Orbot bounces your data connection along a chain of computers running the desktop version of the software, and runs an encryption algorithm across everything you send and receive. Result: anonymity, security, and privacy.
I recommend this application to any Android and Windows user. It is the perfect computer-phone interface and the diversity of the features offered – including full backup of all messages, contacts, and apps at once – means that there is bound to be something in the application you will find useful.
Kind of a one-trick pony, but it’s a good trick. Andmade allows you to select (by ticking boxes) which apps you want to use to share something from your phone, then lets you share using each app in turn. So suppose you want to share a photo and you choose to do so with Andmade Share (instead of the Android system); you can tick services like Facebook, Twitter, Dropbox, and so on (just like the stock Share menu) and then share on each. When you finish sharing on Facebook, it’ll open up Twitter so you can share the image, and then Dropbox, and anything else you picked.
Advanced clipboard. Stores the last 20 things you copied, and lets you promote any of them to a “snippet” which is permanently available. I find it particularly useful for storing login names and emails.
A no frills app for scheduling profiles on Android, with several triggers (location, time,…) and several changes (connectivity, brightness…) The amazing aspect is the drop-down notification bar function that puts manual changes a click away.
Used to back up apps and data either because of flashing different ROMs or just because you just like to have it all backed up. Very practical for the avid flasher and great to keep all that game data and your settings.
A great system utility that manages your battery, mobile data, moving applications from phone memory to the SD card, system cache and various histories and last but not least a task manager. It also has widgets that provide various toggles and switches.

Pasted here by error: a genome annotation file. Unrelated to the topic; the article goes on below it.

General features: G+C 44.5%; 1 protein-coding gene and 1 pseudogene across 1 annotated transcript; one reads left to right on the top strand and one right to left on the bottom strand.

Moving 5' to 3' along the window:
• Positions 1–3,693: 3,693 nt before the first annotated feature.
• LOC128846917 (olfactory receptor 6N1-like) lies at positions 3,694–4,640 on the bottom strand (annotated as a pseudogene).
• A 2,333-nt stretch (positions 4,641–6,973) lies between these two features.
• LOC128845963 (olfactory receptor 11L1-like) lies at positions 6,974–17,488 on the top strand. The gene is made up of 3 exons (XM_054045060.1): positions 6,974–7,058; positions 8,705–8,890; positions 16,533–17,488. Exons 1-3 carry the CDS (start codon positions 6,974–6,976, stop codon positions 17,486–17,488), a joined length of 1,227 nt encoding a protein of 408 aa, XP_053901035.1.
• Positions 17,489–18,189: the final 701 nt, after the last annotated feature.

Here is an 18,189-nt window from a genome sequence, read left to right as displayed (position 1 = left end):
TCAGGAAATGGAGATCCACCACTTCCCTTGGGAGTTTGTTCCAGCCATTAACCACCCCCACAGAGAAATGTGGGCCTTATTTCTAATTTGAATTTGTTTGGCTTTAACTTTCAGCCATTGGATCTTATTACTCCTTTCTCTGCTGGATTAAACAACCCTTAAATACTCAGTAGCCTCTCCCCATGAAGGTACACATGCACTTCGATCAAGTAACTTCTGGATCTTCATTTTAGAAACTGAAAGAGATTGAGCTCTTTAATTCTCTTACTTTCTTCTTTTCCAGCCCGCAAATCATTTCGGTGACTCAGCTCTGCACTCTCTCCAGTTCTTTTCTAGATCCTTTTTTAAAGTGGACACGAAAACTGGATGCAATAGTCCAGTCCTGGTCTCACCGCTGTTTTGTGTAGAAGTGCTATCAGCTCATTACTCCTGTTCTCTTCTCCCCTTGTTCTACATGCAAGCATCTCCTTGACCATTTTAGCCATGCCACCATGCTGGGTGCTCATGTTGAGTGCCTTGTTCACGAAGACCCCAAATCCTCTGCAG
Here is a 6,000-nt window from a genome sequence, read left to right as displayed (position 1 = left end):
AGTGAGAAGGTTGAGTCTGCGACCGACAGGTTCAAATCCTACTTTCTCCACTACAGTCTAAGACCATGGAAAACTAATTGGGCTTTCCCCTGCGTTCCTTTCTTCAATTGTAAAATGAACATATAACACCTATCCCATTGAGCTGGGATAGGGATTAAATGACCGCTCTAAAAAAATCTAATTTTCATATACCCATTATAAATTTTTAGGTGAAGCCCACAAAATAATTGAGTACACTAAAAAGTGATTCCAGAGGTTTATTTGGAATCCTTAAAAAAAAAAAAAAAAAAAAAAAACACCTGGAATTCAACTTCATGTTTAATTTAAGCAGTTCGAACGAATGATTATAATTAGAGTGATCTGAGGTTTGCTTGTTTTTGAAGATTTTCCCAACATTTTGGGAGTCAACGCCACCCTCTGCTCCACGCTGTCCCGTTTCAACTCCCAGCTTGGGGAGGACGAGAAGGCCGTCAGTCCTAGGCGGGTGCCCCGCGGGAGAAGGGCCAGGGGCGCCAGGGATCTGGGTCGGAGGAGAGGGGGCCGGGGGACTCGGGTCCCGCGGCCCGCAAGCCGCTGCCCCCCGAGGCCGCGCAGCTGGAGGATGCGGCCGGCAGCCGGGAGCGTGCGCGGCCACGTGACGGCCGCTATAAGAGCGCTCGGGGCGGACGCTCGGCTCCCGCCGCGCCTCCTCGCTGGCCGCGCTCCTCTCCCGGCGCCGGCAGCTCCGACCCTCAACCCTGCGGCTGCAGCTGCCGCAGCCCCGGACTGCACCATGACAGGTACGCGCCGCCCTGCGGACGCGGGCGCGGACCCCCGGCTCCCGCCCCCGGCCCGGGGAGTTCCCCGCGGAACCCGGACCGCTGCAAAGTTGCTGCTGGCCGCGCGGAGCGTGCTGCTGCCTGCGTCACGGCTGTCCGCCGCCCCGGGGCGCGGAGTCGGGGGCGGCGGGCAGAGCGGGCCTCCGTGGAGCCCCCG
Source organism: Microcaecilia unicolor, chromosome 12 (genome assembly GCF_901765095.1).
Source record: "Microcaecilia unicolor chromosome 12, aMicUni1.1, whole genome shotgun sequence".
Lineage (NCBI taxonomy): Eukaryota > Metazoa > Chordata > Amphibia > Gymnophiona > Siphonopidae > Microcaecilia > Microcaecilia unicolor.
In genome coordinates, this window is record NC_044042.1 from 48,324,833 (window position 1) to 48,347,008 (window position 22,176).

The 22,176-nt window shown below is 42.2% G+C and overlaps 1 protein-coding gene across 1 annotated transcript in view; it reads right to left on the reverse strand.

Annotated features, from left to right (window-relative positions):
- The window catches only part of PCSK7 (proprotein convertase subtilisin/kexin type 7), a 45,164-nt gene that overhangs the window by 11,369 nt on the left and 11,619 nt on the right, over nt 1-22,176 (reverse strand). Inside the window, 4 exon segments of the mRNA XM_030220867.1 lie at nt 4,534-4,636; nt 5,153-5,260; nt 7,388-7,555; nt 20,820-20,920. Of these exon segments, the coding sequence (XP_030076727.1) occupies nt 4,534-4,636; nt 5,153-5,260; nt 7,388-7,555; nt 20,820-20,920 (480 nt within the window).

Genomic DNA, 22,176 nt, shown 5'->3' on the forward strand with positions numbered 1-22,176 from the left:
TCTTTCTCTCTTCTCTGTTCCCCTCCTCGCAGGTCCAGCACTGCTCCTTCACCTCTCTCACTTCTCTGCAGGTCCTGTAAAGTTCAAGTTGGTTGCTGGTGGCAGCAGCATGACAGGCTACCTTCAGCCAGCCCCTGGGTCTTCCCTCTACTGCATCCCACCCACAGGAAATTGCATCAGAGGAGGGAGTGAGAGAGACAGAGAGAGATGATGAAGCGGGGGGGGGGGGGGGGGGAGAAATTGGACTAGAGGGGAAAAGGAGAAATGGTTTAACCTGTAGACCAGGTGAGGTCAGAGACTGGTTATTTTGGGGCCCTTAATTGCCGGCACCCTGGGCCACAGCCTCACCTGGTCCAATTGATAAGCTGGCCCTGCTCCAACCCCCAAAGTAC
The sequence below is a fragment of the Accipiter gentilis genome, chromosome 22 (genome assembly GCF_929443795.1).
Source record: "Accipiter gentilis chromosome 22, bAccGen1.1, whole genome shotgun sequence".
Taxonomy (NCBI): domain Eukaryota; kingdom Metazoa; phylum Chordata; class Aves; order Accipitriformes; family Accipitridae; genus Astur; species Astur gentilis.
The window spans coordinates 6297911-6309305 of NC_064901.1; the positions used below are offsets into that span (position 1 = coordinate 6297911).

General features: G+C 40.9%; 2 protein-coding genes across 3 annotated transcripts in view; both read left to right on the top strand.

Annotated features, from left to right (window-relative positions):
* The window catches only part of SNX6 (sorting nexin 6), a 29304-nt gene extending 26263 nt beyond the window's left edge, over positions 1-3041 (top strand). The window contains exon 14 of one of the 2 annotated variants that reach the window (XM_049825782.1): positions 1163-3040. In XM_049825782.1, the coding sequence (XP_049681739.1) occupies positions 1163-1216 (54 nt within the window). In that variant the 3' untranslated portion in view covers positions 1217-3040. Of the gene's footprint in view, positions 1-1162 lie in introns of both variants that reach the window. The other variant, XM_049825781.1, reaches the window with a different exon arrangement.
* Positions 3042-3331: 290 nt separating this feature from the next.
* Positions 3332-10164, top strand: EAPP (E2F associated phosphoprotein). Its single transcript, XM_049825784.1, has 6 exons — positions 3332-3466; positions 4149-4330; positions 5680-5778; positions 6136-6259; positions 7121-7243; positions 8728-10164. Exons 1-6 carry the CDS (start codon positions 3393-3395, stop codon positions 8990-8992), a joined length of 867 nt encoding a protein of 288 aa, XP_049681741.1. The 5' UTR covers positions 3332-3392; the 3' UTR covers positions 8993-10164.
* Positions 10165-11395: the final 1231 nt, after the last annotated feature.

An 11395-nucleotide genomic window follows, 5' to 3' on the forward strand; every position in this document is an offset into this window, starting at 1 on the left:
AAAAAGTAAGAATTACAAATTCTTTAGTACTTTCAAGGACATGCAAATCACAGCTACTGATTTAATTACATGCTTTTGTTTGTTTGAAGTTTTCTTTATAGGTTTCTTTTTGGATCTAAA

Another utility that specializes in keeping track of your mobile data traffic and suggest whether you need to upgrade or even downgrade your data plan. It also alerts you if an application is “hogging” your bandwidth.
Price: Free Requires: Android 2.2 or above Google Play link:Onavo Developer:Onavo
This is like a greatly enhanced version of Android’s built-in app switcher. It essentially gives you an extra home screen that can be instantly accessed by double-tapping Home; this screen includes links to your last 16 apps, plus you can add any other icons and widgets that you like.
Okay, it’s not as cool as Airplay (and more expensive if you want to upload files), but WiFi File Explorer is still a very useful app. The premise is simple: connect your phone and your PC to the same Wi-Fi network, run the app on the phone, then load a certain URL on your PC’s browser, and you’ll be able to access all your phone’s files remotely.
Until I got a phone with built-in screenshot capabilities, this was my favourite choice. You can make it take a screenshot automatically based on a long-press of the search button (my choice), a shake, a notification icon, a delay, or a home screen shortcut. It has every extra feature I would ever want from a screenshot app, and most importantly it is reliable.
Vlingo isn’t exactly like Siri – it’s not designed to be – but it’s useful and pretty fun to boot. Double-tap the Home button (or say the key phrase you’ve assigned, in car mode) and it’ll let you issue specific commands like “check schedule” or “play artist: rick astley”.
If you have a huge phone (or small hands), you’ll appreciate this: it’s an icon you can place on your home screen to automatically pull down the status bar. If you have a phone that fits your hands perfectly, just skip this.
There are a few torch apps on Google Play, but this is my top choice. It has all the fancy features like strobing and sound effects, but more importantly it gets the basics right: you can make it automatically turn the light on when you load the app. Even better, you can set it to automatically turn on whenever you shake your phone on the lock screen! Very convenient. Price: Free Requires: Varies with device Google Play link:Tiny Flashlight + LED Developer:Nikolay Ananiev
Stopwatch & Timer has a few features that seem obvious, even necessary, once you start using it, but that similar apps lack: a landscape view with huge numbers; a setting to force the screen to stay on while the timer’s running; and an icon that stays in the bar at the top of the screen, which actually shows the number of seconds or minutes that have ticked away.
It feels strange that text messages aren’t automatically backed up to the cloud. This app automatically syncs SMS and MMS data to your Gmail account, and your call log to your Google Calendar, and can retrieve them, too, if you get a new phone or wipe your current one.
The best and easiest-to-use panorama camera app out there. When you take a shot, it shows an overlay of the edge of the previous shot so you can easily line it up for the next one, resulting in high-quality panorama pictures.